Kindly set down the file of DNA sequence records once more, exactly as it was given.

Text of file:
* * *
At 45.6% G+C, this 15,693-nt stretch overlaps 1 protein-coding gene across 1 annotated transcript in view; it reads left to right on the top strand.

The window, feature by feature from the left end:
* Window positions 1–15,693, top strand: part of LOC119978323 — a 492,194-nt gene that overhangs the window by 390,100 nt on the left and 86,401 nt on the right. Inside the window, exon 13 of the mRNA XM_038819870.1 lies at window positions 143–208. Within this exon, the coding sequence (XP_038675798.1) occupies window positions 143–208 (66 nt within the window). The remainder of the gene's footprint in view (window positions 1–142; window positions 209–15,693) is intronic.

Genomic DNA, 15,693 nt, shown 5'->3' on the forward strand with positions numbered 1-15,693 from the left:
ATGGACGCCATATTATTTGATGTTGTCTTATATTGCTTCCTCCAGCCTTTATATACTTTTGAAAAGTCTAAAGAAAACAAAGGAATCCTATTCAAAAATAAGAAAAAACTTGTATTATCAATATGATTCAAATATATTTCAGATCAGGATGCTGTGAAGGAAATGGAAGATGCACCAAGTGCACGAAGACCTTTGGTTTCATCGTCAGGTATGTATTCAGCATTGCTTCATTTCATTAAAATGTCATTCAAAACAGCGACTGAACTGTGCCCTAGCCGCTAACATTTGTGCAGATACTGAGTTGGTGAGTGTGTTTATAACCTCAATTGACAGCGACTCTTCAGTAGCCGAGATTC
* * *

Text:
At 45.6% G+C, this 15,693-nt stretch overlaps 1 protein-coding gene across 1 annotated transcript in view; it reads left to right on the top strand.

The window, feature by feature from the left end:
* Window positions 1–15,693, top strand: part of LOC119978323 — a 492,194-nt gene that overhangs the window by 390,100 nt on the left and 86,401 nt on the right. Inside the window, exon 13 of the mRNA XM_038819870.1 lies at window positions 143–208. Within this exon, the coding sequence (XP_038675798.1) occupies window positions 143–208 (66 nt within the window). The remainder of the gene's footprint in view (window positions 1–142; window positions 209–15,693) is intronic.

Genomic DNA, 15,693 nt, shown 5'->3' on the forward strand with positions numbered 1-15,693 from the left:
ATGGACGCCATATTATTTGATGTTGTCTTATATTGCTTCCTCCAGCCTTTATATACTTTTGAAAAGTCTAAAGAAAACAAAGGAATCCTATTCAAAAATAAGAAAAAACTTGTATTATCAATATGATTCAAATATATTTCAGATCAGGATGCTGTGAAGGAAATGGAAGATGCACCAAGTGCACGAAGACCTTTGGTTTCATCGTCAGGTATGTATTCAGCATTGCTTCATTTCATTAAAATGTCATTCAAAACAGCGACTGAACTGTGCCCTAGCCGCTAACATTTGTGCAGATACTGAGTTGGTGAGTGTGTTTATAACCTCAATTGACAGCGACTCTTCAGTAGCCGAGATTC